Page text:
The Johnson County Sheriff’s Office SWAT team performs a safety check before proceeding into the scene of a Friday morning gunfight that left one man dead.

A Friday morning gunfight left one man dead from a self-inflicted wound following what Sheriff Adam King described as a “massive shootout with lots of shots fired.”

Johnson County Sheriff’s Office deputies and detectives responded at about 3:30 a.m. to  a home in the 7100 block of East Farm-to-Market Road 4 in the Sand Flat area to find Roy Keever, 44, dead in a shed.

Roy Keever

Keever, King said, had at one time lived in the house but no longer did at the time of the incident. He and his wife were going through a divorce, King said, and his wife had received a protective order against Keever on Tuesday.

Following issuance of the order, Keever allegedly told his wife he was going to kill her and then himself.

Keever drove to the FM 4 house early Friday morning with a number of guns. A short time later he burst into the home at which time a gunfight erupted between him, his wife and his wife’s father.

Keever’s wife managed to get herself and her son to the garage after which she drove through the garage door to escape, King said. 

Gunfire continued between Keever and his wife’s father during which time Keever entered and secured himself in a backyard shed. Shortly after doing so he committed suicide by shooting himself in the head, King said.

“We secured the scene with our SWAT team and they managed to kick the door open to the shed and send our robot in,” King said. “The robot found Mr. Keever pretty quick and we were able to determine that he was deceased.”

JCSO robot

The Johnson County Sheriff’s Office’s robot entered a backyard shed after a Friday morning shoot out. JCSO officials subsequently found one man dead inside from a self-inflected gunshot wound.

King said that neither Keever’s wife nor her father were injured in the gunfight, an outcome King called a blessing.

“That might take a while to figure out,” King said when asked how many shots were fired. “There were a lot of rounds shot and a lot of shell casings at the scene.”

King said JCSO detectives and crime scene officers will likely spend most of the day working the scene.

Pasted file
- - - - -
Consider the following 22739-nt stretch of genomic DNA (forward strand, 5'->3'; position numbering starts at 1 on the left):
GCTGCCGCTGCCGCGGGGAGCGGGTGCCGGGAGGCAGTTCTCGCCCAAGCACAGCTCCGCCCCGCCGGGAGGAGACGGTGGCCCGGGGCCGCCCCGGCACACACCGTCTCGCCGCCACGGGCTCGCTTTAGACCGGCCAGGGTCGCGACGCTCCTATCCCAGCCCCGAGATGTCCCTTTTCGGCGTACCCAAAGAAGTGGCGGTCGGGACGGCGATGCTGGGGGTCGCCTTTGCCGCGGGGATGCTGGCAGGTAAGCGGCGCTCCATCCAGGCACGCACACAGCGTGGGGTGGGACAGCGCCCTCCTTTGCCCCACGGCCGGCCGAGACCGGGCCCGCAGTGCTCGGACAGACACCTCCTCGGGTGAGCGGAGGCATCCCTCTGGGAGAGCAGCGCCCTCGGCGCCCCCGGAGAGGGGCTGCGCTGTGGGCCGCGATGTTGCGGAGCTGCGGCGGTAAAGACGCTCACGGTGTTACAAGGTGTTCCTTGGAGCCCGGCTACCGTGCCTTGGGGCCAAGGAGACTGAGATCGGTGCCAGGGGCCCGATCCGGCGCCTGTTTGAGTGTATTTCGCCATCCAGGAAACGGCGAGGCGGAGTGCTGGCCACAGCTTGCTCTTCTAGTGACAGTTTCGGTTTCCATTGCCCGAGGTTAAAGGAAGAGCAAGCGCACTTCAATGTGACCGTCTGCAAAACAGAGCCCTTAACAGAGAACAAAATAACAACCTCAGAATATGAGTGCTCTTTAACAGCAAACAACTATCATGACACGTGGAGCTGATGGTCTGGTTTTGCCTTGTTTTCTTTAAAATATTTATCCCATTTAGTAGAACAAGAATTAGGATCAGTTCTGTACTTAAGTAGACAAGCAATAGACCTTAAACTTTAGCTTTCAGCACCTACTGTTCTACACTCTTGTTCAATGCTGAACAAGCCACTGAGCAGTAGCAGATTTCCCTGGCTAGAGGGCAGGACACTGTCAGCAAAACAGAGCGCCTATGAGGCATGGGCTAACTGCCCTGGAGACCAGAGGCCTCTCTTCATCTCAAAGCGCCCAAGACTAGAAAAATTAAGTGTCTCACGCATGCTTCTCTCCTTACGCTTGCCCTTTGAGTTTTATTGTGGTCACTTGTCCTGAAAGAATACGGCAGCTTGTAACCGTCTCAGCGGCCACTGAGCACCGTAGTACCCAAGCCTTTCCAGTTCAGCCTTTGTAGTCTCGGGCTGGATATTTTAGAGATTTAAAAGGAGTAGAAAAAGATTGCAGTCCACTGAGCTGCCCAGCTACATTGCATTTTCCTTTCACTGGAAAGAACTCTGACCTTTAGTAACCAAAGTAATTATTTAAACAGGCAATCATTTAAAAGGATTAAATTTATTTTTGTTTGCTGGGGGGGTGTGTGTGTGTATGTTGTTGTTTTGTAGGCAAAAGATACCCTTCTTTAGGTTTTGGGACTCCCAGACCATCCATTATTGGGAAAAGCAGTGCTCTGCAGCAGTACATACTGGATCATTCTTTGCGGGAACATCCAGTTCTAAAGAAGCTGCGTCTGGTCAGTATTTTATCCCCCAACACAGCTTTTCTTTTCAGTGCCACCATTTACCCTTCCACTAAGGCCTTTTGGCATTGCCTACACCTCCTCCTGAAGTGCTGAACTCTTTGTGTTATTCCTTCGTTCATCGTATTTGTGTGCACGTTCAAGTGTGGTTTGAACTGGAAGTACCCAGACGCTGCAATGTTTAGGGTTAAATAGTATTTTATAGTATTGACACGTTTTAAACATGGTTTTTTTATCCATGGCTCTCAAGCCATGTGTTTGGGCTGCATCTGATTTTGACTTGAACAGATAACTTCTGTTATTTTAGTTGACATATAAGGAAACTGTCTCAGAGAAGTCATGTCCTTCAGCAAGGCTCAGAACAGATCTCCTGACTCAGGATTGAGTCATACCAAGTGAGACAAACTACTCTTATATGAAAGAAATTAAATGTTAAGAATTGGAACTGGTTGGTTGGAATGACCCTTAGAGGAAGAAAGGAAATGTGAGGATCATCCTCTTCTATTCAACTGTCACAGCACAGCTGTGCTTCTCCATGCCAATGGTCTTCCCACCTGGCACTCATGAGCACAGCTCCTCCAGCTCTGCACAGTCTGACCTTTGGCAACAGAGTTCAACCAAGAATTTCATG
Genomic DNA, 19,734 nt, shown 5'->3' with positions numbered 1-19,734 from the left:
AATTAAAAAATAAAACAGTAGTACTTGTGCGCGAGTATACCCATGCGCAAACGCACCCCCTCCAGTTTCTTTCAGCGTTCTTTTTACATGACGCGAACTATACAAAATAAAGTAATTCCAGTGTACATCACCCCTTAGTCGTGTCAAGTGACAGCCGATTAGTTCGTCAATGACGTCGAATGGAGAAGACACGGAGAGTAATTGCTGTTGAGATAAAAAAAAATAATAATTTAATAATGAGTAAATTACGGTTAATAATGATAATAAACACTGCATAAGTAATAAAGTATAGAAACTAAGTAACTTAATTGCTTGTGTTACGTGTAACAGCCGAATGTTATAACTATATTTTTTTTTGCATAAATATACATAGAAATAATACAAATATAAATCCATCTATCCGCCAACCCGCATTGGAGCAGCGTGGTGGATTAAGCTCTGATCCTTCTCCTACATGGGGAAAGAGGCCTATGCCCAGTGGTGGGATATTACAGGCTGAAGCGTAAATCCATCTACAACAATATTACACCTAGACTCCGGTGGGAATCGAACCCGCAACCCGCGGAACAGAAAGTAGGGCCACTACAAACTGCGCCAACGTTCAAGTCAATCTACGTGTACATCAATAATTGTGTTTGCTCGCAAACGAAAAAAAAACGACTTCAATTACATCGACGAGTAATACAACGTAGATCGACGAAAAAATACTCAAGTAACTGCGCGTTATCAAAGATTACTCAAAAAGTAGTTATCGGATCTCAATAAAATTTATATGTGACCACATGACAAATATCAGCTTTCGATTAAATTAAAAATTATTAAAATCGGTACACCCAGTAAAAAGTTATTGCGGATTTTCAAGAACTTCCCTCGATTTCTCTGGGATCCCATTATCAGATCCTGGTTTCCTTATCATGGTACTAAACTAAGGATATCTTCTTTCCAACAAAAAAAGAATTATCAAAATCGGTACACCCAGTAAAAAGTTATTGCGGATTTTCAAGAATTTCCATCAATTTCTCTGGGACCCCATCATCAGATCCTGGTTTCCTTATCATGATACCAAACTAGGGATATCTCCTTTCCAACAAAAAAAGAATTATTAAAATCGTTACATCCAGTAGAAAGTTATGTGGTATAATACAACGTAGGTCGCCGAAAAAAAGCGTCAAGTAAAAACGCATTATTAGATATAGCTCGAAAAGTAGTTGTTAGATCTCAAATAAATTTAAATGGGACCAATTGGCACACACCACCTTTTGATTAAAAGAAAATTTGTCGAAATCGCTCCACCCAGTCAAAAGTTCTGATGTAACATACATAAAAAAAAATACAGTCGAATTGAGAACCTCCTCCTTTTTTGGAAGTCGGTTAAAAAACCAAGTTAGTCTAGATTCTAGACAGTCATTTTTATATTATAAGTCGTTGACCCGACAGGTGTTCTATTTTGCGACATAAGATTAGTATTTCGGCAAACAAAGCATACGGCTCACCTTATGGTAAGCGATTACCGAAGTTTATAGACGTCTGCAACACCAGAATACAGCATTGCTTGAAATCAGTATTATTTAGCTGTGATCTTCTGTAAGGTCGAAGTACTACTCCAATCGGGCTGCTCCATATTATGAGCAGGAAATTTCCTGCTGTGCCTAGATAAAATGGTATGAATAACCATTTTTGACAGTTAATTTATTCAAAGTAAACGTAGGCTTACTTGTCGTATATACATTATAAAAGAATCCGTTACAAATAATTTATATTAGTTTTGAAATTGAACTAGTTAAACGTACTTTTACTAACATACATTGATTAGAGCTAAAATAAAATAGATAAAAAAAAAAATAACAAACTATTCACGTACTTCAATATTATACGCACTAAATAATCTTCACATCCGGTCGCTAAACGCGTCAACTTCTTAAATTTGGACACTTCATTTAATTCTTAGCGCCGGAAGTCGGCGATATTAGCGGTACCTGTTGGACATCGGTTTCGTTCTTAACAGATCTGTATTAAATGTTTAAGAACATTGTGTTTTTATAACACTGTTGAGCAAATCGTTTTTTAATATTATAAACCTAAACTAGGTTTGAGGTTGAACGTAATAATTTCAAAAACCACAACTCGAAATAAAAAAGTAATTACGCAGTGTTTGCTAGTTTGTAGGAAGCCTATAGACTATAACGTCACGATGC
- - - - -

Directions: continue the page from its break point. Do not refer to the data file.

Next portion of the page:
Keever’s wife, in her affidavit for the protective order, states that their marriage was “rocky from the start” and that Keever “has big mood swings” from being loving one minute to “mad about the littlest thing” the next.

In the affidavit, Keever’s wife details incidents of erratic behavior and drug use on her husband’s part as well as violence and threats against her and her family. At one point Keever told his wife he was coming after her and was going to “burn the house down with us in it,” according to the affidavit.

Keever’s wife called the Cleburne police in that instance. 

“When the police got to our house, Roy fled and a foot chase ensued between him and the Cleburne police,” according to the affidavit. “Roy had a gun on him and threw his gun down in the chase, but the gun was recovered by the officers. Roy ran through someone’s house that he did not know trying to get away from the police. Eventually police apprehended him.”

Keever subsequently pleaded guilty to terroristic threat, criminal trespass, unlawfully carrying a weapon and evading arrest for that incident, according to the affidavit.

Keever’s wife wrote in her affidavit of multiple text messages and threats on a daily basis.

“He is diagnosed bipolar and appears to be having a mental crisis,” according to the affidavit. “He takes bipolar medication every day. I think he may have stopped taking his medication.”

Keever, according to the affidavit, made several threats to his own life on Tuesday.

Among other conditions, the protective order, as issued on Tuesday, prohibited Keever from communicating with or going within 500 feet of his wife, their children and her family members.

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